The rapid expansion of financial markets in China offers great opportunities for investors, according to a new book co-edited by John A. Tatom, director of research for Networks Financial Institute at Indiana State University.
“China has experienced more than 30 years of supercharged growth, aggressive reforms and a new level of integration with the world economy, but few Western observers fully grasp the sweeping changes that are under way,” Tatom said.
“China’s Emerging Financial Markets: Challenges and Opportunities” is designed to help the reader understand the dynamics of China’s economy, the ongoing evolution of its financial system, its new role on the global stage and its future opportunities. The comprehensive publication brings together analyses from 41 renowned financial and policy experts, more than half of whom are Chinese.
“The insights of these experts provide invaluable perspectives on the major economic growth story of our times,” Tatom said.
The book is an outgrowth of “China: A Two-Way Street,” a U.S.-China business conference conducted in Indianapolis in 2007 by Networks Financial Institute, an outreach of the Donald W. Scott College of Business at Indiana State, and China’s Liaoning University.
According to the book, there is a delicate balancing act in the Chinese financial markets because of the ongoing development.
The book examines the inner workings of China’s financial institutions as well as its bond, equity and real estate markets, detailing how government policies and the process of privatization affect their performance.
“Both domestic and foreign investors are discovering new opportunities as the economy continues to open and financial services are expanded to an ever larger population,” Tatom said. “China’s spectacular rise means the stability of its financial system is of vital importance to the global economy. The government’s approach to its role in the world and its expansion abroad will have far-reaching implications for years to come.”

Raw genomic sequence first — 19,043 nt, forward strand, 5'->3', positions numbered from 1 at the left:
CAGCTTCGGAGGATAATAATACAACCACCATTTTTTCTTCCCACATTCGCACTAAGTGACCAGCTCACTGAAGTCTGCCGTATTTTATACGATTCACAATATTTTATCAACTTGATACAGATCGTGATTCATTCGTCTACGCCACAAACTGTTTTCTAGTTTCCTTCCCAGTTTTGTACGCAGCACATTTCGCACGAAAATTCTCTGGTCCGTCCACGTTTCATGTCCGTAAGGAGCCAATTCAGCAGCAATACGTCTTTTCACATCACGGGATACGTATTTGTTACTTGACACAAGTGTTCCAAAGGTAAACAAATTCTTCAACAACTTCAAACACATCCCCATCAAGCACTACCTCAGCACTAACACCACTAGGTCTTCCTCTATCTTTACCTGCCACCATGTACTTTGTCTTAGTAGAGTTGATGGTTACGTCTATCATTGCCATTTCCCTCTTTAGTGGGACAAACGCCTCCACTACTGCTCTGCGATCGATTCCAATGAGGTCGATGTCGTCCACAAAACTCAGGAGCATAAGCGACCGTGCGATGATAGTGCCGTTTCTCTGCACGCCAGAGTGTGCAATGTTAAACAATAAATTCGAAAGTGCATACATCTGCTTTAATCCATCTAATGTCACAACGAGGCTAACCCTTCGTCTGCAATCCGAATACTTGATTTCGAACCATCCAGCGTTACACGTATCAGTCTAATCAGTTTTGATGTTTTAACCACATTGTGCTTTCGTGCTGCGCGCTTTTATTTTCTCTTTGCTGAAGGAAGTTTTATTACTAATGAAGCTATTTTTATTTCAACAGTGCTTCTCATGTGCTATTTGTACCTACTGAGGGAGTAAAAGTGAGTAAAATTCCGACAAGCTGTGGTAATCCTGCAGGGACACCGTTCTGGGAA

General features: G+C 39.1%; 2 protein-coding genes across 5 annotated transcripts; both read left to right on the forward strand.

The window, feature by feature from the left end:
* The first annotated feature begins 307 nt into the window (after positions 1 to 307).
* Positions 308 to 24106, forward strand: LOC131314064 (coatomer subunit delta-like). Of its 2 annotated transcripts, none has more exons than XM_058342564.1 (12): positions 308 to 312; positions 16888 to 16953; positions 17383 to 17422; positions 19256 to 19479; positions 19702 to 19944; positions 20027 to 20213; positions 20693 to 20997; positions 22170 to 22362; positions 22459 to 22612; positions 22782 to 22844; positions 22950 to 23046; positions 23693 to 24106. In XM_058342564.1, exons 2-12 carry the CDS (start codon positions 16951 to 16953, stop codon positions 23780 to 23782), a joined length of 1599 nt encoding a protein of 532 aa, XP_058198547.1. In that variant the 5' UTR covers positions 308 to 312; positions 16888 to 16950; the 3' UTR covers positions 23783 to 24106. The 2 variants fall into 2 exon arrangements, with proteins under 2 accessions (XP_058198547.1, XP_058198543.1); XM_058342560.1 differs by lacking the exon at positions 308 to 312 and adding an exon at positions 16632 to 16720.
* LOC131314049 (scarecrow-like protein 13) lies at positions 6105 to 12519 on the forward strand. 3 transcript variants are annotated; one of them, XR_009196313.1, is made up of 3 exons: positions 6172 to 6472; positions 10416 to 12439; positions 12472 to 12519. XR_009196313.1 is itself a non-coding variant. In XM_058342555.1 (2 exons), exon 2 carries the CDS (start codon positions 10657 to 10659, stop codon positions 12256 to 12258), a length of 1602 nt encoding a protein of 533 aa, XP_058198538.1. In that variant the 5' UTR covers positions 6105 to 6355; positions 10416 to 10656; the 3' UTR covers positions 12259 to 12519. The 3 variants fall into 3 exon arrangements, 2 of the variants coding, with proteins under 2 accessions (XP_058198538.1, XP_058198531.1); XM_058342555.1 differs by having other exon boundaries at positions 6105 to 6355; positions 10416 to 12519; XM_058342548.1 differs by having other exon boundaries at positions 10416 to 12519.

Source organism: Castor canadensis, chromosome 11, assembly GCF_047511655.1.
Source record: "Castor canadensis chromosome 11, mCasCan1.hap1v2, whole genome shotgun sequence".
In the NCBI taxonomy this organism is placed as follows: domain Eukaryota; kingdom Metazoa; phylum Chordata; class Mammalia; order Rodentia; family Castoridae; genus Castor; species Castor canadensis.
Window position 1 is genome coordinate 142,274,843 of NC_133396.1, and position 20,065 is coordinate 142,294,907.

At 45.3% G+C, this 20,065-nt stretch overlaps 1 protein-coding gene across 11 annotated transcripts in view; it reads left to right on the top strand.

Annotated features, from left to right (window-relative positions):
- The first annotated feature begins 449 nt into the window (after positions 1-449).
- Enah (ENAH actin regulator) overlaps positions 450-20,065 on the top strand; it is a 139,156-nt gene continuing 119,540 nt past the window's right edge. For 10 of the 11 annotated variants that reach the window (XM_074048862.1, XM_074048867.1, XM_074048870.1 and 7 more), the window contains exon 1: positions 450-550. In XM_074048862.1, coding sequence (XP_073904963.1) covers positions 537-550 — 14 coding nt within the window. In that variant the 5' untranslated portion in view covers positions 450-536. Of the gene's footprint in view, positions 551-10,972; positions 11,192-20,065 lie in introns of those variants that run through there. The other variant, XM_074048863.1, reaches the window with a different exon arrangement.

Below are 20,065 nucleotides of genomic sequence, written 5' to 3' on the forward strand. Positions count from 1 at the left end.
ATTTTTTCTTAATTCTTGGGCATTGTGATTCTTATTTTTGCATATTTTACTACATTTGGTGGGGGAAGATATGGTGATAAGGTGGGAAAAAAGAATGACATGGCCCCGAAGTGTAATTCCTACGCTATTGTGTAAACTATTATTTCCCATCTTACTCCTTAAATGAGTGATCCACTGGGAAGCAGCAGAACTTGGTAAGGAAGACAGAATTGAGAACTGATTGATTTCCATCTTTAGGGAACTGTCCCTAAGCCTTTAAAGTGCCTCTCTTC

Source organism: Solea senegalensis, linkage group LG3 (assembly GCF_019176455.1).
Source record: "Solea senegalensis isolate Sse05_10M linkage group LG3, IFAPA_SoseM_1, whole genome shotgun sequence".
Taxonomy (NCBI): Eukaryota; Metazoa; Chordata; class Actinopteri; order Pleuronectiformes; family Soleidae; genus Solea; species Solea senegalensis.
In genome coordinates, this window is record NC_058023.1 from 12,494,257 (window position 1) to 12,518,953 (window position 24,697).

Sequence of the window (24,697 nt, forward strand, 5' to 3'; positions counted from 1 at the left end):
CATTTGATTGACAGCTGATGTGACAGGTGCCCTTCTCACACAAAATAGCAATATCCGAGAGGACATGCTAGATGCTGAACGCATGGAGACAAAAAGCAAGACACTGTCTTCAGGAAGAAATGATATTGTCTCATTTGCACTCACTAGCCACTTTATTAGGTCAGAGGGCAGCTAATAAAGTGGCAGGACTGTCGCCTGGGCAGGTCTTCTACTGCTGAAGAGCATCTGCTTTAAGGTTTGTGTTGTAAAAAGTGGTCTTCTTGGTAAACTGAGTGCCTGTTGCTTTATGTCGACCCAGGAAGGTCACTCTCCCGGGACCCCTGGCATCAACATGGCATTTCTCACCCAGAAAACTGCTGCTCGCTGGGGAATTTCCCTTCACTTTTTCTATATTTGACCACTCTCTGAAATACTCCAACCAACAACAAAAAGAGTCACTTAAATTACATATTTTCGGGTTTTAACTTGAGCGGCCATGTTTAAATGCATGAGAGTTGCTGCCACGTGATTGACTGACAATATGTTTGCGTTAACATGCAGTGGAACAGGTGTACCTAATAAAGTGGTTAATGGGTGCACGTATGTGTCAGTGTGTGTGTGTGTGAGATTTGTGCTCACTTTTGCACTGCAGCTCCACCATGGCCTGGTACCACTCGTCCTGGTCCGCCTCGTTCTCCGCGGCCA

The book includes:
• Overview of the Chinese Financial System – A survey of the shifting landscape of China’s financial system and its ability to promote growth.
This section also examines the coexistence of the state-owned sector and the private sector.
• Monetary Policy and the Foreign Exchange Market – A summary of monetary policy procedures, a history of the People’s Bank of China, an in-depth look at the rationale behind the rapid pace of foreign exchange accumulation and the connection between financial opening and the evolving foreign exchange market.
• The Banking System – A review of the regulatory approach needed to provide banking services to such a large and diverse population and geography.
Also assesses prospects for future bank performance and development.
• The Bond and Equity Market – An analysis of historical and recent developments in China’s securities market, privatization of state-owned companies, the emergence of shareholder protection and the impact of non-tradable share reform.
Co-editors of the book with Tatom were James R. Barth, a senior fellow at the Milken Institute and the Lowder Eminent Scholar in Finance at Auburn University, and Glenn Yago, director of capital studies at Milken.
Founded in 2003 with a grant from Lilly Endowment, Networks Financial Institute at Indiana State University facilitates broad, collaborative thinking, dialogue and progress in the evolving financial services marketplace.
Programs concentrate on financial literacy education, student programs and thought leadership.